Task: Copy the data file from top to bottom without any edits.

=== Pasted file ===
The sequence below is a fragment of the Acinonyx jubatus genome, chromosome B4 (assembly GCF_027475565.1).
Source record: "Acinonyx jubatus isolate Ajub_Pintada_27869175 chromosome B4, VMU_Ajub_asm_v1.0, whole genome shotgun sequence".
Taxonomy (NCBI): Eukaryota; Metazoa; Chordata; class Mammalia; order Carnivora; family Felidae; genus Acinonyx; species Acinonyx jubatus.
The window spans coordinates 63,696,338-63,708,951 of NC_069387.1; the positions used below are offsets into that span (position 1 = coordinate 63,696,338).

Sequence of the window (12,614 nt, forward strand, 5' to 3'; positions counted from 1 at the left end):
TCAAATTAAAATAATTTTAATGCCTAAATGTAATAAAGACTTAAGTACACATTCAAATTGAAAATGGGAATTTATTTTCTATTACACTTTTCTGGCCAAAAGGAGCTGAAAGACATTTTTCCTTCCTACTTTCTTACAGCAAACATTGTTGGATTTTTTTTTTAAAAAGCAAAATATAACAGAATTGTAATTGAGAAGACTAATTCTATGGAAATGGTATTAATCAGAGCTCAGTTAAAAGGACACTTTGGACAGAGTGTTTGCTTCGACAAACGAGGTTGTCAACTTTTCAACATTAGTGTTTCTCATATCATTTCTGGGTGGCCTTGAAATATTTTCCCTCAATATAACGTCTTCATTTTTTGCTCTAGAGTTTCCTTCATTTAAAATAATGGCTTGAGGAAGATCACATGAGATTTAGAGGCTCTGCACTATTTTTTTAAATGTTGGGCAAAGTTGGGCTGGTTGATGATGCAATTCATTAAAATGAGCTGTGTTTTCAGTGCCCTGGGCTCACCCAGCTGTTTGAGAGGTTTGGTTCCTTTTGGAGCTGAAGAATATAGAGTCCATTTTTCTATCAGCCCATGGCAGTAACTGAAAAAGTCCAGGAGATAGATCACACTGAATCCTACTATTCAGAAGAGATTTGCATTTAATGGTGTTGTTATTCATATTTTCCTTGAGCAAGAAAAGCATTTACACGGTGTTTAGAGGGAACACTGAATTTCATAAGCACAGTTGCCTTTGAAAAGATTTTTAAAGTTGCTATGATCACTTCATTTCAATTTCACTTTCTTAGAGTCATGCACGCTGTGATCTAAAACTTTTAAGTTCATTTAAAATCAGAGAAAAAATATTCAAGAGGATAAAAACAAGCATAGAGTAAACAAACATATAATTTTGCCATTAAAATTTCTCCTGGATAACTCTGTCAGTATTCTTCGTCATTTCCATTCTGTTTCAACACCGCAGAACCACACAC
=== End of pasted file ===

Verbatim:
The sequence below is a fragment of the Acinonyx jubatus genome, chromosome B4 (assembly GCF_027475565.1).
Source record: "Acinonyx jubatus isolate Ajub_Pintada_27869175 chromosome B4, VMU_Ajub_asm_v1.0, whole genome shotgun sequence".
Taxonomy (NCBI): Eukaryota; Metazoa; Chordata; class Mammalia; order Carnivora; family Felidae; genus Acinonyx; species Acinonyx jubatus.
The window spans coordinates 63,696,338-63,708,951 of NC_069387.1; the positions used below are offsets into that span (position 1 = coordinate 63,696,338).

Sequence of the window (12,614 nt, forward strand, 5' to 3'; positions counted from 1 at the left end):
TCAAATTAAAATAATTTTAATGCCTAAATGTAATAAAGACTTAAGTACACATTCAAATTGAAAATGGGAATTTATTTTCTATTACACTTTTCTGGCCAAAAGGAGCTGAAAGACATTTTTCCTTCCTACTTTCTTACAGCAAACATTGTTGGATTTTTTTTTTAAAAAGCAAAATATAACAGAATTGTAATTGAGAAGACTAATTCTATGGAAATGGTATTAATCAGAGCTCAGTTAAAAGGACACTTTGGACAGAGTGTTTGCTTCGACAAACGAGGTTGTCAACTTTTCAACATTAGTGTTTCTCATATCATTTCTGGGTGGCCTTGAAATATTTTCCCTCAATATAACGTCTTCATTTTTTGCTCTAGAGTTTCCTTCATTTAAAATAATGGCTTGAGGAAGATCACATGAGATTTAGAGGCTCTGCACTATTTTTTTAAATGTTGGGCAAAGTTGGGCTGGTTGATGATGCAATTCATTAAAATGAGCTGTGTTTTCAGTGCCCTGGGCTCACCCAGCTGTTTGAGAGGTTTGGTTCCTTTTGGAGCTGAAGAATATAGAGTCCATTTTTCTATCAGCCCATGGCAGTAACTGAAAAAGTCCAGGAGATAGATCACACTGAATCCTACTATTCAGAAGAGATTTGCATTTAATGGTGTTGTTATTCATATTTTCCTTGAGCAAGAAAAGCATTTACACGGTGTTTAGAGGGAACACTGAATTTCATAAGCACAGTTGCCTTTGAAAAGATTTTTAAAGTTGCTATGATCACTTCATTTCAATTTCACTTTCTTAGAGTCATGCACGCTGTGATCTAAAACTTTTAAGTTCATTTAAAATCAGAGAAAAAATATTCAAGAGGATAAAAACAAGCATAGAGTAAACAAACATATAATTTTGCCATTAAAATTTCTCCTGGATAACTCTGTCAGTATTCTTCGTCATTTCCATTCTGTTTCAACACCGCAGAACCACACAC